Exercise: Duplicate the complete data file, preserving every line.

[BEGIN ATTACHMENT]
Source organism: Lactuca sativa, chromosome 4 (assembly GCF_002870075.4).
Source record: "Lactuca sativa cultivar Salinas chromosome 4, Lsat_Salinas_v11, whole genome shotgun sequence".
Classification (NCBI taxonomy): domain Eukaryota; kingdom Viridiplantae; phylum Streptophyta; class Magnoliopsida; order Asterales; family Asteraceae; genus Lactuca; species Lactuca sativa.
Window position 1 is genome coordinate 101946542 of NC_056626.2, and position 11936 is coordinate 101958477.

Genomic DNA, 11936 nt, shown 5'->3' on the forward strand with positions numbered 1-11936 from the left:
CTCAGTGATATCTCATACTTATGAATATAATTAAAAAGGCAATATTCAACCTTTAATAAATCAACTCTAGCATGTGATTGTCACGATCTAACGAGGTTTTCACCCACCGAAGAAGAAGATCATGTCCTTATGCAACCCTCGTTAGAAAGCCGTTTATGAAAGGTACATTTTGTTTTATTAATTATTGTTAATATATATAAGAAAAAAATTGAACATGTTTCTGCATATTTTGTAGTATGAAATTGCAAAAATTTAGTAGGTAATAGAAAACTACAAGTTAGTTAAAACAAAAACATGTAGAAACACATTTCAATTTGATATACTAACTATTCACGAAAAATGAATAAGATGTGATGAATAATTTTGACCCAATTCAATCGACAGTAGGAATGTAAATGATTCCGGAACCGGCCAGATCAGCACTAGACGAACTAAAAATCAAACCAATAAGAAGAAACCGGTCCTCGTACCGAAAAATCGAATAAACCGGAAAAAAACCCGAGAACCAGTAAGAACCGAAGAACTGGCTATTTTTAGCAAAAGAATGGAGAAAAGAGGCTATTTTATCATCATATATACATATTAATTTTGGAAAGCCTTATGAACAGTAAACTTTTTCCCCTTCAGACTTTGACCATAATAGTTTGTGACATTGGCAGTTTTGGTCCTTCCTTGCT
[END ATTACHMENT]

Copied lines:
Source organism: Lactuca sativa, chromosome 4 (assembly GCF_002870075.4).
Source record: "Lactuca sativa cultivar Salinas chromosome 4, Lsat_Salinas_v11, whole genome shotgun sequence".
Classification (NCBI taxonomy): domain Eukaryota; kingdom Viridiplantae; phylum Streptophyta; class Magnoliopsida; order Asterales; family Asteraceae; genus Lactuca; species Lactuca sativa.
Window position 1 is genome coordinate 101946542 of NC_056626.2, and position 11936 is coordinate 101958477.

Genomic DNA, 11936 nt, shown 5'->3' on the forward strand with positions numbered 1-11936 from the left:
CTCAGTGATATCTCATACTTATGAATATAATTAAAAAGGCAATATTCAACCTTTAATAAATCAACTCTAGCATGTGATTGTCACGATCTAACGAGGTTTTCACCCACCGAAGAAGAAGATCATGTCCTTATGCAACCCTCGTTAGAAAGCCGTTTATGAAAGGTACATTTTGTTTTATTAATTATTGTTAATATATATAAGAAAAAAATTGAACATGTTTCTGCATATTTTGTAGTATGAAATTGCAAAAATTTAGTAGGTAATAGAAAACTACAAGTTAGTTAAAACAAAAACATGTAGAAACACATTTCAATTTGATATACTAACTATTCACGAAAAATGAATAAGATGTGATGAATAATTTTGACCCAATTCAATCGACAGTAGGAATGTAAATGATTCCGGAACCGGCCAGATCAGCACTAGACGAACTAAAAATCAAACCAATAAGAAGAAACCGGTCCTCGTACCGAAAAATCGAATAAACCGGAAAAAAACCCGAGAACCAGTAAGAACCGAAGAACTGGCTATTTTTAGCAAAAGAATGGAGAAAAGAGGCTATTTTATCATCATATATACATATTAATTTTGGAAAGCCTTATGAACAGTAAACTTTTTCCCCTTCAGACTTTGACCATAATAGTTTGTGACATTGGCAGTTTTGGTCCTTCCTTGCT